We are in the middle of a pandemic. Our most learned and earnest medical experts are pleading with us to stay home and stay safe, to avoid even small family gatherings. But ... it's Thanksgiving. Of all the holidays we celebrate as Americans, Thanksgiving might be our most cherished. For most of us, this is the time of coming back to hearth and home, feasting with friends and family. This is a time steeped in tradition and these traditions are the ones that remind us that we have so much to be grateful for. And, like most of you, I treasure the chaos, the dirty pots and pans, the leftover stuffing, and even the political debates. (There was that year the dogs ate half the turkey and the time the kitchen sink clogged up.) But, this year will be different ... quieter. It will take more creative planning and scheduling to get everyone on Zoom, at least for a while, while we do our best to gather around our virtual table and drink in everyone's smiles, for we have the great good fortune of living in a time when this is possible.
Yesterday, I watched a documentary on the 1918 Flu (a.k.a. the Spanish Flu.) I was stunned by how little human behavior has changed in the 100+ years since that worldwide pandemic. From denial of its existence to outright rebellion against staying home and wearing masks, had it not been for the old newsreel footage, I would have thought the subject of the documentary was Covid-19 (also named for a far-off country in a weakly veiled attempt to place blame outside ourselves.) The upshot was this ... both pandemics have claimed more lives than either of the two world wars.
Two days ago, I heard that the number of lives lost per day to Covid-19 could be imagined as two jumbo jets a day falling from the sky for the past eight months. That's a vivid metaphor! We know that Boeing 737-Max jets were grounded for eight months after only two fatal crashes. Yet, we can't, as a nation, agree on mitigation efforts to beat the pandemic. And with Thanksgiving just days away ...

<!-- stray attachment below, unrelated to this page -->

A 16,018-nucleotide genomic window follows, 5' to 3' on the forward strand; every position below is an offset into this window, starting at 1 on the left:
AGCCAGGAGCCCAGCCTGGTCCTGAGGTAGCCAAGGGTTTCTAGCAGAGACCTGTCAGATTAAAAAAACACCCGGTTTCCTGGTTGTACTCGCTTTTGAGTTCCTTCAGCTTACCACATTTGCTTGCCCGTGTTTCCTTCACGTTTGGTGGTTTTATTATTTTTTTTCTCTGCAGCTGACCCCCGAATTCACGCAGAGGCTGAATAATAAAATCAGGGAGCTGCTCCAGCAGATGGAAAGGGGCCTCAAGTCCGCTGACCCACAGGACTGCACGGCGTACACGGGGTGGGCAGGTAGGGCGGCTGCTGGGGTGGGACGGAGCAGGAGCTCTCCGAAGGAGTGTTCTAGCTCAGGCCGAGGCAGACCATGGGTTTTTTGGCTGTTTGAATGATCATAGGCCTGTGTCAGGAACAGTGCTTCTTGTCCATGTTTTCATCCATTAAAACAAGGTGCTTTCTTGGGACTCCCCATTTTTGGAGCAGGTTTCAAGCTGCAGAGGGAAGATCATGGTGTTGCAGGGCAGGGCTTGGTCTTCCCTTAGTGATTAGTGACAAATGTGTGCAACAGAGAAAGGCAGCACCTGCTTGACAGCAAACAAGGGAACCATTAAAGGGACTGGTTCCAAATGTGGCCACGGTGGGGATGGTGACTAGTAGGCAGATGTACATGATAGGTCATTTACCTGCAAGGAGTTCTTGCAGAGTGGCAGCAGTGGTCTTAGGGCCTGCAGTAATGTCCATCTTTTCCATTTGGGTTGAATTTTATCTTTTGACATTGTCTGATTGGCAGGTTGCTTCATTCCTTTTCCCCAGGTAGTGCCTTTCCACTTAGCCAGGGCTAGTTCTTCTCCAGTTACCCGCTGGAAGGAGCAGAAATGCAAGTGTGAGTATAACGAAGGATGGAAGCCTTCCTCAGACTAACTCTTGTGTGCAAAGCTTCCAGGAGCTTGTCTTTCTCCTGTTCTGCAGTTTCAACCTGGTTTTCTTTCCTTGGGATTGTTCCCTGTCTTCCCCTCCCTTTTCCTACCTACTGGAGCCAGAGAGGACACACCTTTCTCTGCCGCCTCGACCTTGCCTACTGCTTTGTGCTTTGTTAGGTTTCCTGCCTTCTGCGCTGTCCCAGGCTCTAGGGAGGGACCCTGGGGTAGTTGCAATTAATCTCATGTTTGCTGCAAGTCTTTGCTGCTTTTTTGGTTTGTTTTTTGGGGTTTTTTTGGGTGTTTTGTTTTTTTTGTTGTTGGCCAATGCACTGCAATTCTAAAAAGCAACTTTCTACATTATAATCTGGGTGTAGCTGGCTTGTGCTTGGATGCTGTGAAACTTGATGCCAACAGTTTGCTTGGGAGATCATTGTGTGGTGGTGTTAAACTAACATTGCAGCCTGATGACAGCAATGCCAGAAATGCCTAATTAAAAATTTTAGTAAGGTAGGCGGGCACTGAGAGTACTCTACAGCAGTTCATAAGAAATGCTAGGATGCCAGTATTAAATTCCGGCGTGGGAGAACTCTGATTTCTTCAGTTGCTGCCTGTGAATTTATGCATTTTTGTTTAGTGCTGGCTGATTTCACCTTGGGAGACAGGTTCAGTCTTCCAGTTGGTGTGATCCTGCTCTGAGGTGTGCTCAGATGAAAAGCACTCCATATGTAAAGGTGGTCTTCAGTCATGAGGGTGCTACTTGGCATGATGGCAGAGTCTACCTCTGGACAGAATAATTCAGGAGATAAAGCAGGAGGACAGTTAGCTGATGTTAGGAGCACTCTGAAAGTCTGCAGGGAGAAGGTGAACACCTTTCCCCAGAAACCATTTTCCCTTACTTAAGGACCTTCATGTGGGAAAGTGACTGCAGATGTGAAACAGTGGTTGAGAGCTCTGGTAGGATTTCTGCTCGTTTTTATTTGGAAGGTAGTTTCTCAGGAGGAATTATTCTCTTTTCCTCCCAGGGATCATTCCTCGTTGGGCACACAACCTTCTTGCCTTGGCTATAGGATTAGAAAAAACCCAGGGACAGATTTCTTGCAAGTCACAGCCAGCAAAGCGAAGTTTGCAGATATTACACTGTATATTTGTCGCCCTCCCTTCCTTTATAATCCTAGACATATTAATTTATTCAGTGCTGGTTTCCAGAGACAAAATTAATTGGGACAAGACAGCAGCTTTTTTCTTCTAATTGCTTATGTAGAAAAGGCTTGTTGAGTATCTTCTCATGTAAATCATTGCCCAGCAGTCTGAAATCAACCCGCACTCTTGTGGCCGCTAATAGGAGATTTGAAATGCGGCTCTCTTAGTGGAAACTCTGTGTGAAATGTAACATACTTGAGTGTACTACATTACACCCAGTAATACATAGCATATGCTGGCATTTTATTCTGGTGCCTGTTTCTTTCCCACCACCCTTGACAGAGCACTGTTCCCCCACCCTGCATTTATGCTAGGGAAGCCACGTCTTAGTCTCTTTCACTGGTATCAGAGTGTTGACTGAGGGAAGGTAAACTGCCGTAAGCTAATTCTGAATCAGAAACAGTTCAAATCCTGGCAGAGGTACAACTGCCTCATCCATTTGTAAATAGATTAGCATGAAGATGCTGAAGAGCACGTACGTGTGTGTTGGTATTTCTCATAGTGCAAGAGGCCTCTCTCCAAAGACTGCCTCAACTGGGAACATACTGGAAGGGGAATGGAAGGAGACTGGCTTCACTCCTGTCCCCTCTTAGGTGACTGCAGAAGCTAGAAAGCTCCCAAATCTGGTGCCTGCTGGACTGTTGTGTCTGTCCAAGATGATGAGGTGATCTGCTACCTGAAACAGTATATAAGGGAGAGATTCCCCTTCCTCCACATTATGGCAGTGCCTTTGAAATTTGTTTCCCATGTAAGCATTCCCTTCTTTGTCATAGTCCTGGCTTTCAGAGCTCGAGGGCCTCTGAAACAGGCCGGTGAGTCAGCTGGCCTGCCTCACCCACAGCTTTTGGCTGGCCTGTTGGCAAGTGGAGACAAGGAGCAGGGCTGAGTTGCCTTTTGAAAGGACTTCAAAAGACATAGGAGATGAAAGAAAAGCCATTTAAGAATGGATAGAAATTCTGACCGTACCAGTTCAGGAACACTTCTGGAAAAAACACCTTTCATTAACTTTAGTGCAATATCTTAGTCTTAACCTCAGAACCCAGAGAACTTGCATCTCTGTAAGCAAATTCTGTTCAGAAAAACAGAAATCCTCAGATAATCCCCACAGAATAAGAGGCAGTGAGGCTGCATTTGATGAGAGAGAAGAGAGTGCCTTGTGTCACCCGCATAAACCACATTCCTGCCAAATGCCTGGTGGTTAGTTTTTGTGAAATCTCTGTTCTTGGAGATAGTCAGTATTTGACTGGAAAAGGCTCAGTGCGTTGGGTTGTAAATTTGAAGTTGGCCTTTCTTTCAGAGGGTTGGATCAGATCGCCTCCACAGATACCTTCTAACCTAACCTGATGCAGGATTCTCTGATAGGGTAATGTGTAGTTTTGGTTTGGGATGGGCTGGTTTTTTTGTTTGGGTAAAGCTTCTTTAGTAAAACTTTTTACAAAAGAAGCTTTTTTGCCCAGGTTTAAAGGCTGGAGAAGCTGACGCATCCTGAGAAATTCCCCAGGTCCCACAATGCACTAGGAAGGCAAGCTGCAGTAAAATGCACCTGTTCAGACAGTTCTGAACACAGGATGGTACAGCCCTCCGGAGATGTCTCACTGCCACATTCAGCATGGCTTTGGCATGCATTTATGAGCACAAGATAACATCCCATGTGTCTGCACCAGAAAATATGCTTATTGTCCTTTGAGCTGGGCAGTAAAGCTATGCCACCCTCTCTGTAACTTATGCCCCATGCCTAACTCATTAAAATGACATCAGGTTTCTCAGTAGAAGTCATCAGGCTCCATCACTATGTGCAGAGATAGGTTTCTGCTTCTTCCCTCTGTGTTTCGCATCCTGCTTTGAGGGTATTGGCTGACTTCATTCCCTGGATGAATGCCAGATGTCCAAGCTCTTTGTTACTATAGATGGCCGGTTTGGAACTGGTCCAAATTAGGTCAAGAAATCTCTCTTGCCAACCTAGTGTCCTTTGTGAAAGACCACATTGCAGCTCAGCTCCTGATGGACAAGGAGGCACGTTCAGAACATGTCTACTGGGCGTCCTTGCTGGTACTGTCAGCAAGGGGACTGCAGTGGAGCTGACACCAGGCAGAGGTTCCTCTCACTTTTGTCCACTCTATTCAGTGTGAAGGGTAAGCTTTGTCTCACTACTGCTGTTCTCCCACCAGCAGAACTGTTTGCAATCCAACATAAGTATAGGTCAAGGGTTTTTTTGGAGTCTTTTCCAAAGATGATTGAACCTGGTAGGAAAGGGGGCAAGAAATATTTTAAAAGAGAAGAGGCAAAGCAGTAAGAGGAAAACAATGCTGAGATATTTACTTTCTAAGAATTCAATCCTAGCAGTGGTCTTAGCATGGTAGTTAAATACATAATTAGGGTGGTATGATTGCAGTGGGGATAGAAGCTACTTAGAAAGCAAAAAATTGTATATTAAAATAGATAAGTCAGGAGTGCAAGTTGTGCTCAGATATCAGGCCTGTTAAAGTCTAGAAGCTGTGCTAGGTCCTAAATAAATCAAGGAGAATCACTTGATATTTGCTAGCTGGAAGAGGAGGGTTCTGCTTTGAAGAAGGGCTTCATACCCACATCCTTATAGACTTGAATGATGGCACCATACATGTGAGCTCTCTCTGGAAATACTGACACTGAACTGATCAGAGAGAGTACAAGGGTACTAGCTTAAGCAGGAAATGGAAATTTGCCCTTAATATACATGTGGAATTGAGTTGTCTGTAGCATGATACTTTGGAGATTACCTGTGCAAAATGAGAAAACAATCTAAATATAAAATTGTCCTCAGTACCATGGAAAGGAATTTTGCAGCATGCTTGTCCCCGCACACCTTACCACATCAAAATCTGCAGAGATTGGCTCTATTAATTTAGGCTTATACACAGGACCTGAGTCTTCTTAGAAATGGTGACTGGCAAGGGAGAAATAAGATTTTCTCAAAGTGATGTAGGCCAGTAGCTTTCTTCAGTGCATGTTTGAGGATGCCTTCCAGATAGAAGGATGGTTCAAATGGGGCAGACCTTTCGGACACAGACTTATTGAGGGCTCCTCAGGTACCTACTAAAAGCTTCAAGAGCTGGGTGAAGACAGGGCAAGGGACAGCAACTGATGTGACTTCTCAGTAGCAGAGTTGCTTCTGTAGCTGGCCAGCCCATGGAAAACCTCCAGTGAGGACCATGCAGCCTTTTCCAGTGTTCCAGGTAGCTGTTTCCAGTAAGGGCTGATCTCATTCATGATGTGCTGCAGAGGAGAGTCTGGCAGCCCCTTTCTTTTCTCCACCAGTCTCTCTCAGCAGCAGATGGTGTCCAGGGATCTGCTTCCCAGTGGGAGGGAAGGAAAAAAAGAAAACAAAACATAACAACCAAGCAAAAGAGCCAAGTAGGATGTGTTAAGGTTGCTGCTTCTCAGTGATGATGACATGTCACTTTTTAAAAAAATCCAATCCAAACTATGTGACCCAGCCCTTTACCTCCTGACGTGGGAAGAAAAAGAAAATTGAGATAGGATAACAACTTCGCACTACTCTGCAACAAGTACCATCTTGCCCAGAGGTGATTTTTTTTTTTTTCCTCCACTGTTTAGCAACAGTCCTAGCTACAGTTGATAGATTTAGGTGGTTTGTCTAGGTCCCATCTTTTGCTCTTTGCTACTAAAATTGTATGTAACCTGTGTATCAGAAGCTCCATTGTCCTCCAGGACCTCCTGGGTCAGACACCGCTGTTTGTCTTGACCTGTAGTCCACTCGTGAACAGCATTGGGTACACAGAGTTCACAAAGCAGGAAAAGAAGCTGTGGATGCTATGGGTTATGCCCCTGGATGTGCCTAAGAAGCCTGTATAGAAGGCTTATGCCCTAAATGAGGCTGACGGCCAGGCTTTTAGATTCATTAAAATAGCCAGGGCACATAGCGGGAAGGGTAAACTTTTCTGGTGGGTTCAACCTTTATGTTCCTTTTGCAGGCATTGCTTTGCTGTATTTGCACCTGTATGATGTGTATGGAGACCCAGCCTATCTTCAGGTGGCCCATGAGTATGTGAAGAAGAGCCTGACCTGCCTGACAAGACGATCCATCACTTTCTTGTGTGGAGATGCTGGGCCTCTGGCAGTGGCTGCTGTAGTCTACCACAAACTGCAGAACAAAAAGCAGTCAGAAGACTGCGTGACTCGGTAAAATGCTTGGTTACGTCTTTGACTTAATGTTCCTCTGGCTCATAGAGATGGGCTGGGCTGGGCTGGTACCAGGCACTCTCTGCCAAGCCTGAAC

Well, what are we to do? We can't be blamed for the longing we feel for our loved ones on this special day. Our heartache is understandable. But, what if, instead of whining, "But it's Thanksgiving!" we choose to celebrate that we aren't victims of war or that the last plane we took didn't fall from the sky? What if we take a collective breath of real thanks-giving. How would our hearts feel different if we took a few moments to ourselves at the beginning of the day to imagine that we, as humans, are fortunate to live in a sea of Divine Love? That every breath we take is composed of love and nourishes every cell with love? The 13th century mystic, Rumi, wrote, "Love is from the Infinite and will remain until eternity." What if we behaved that way? Could we allow one year to pass without the tradition of gathering at the same table with our loved ones? Could we even express enough gratitude for our great good fortune to be able to "stay home and stay safe" while virtually dining together?
I am grateful for the opportunity to count the days, the precious days, before I can safely gather around a festive table with family and friends. I am thankful for the time available to perfect new recipes to wow next year's Thanksgiving guests (or the year after.) I allow myself to swim in the sea of Love that is my birthright and I wish with all my heart that everyone reading this does the same.
Make it a happy Thanksgiving, everyone! ~ Love and light, Dee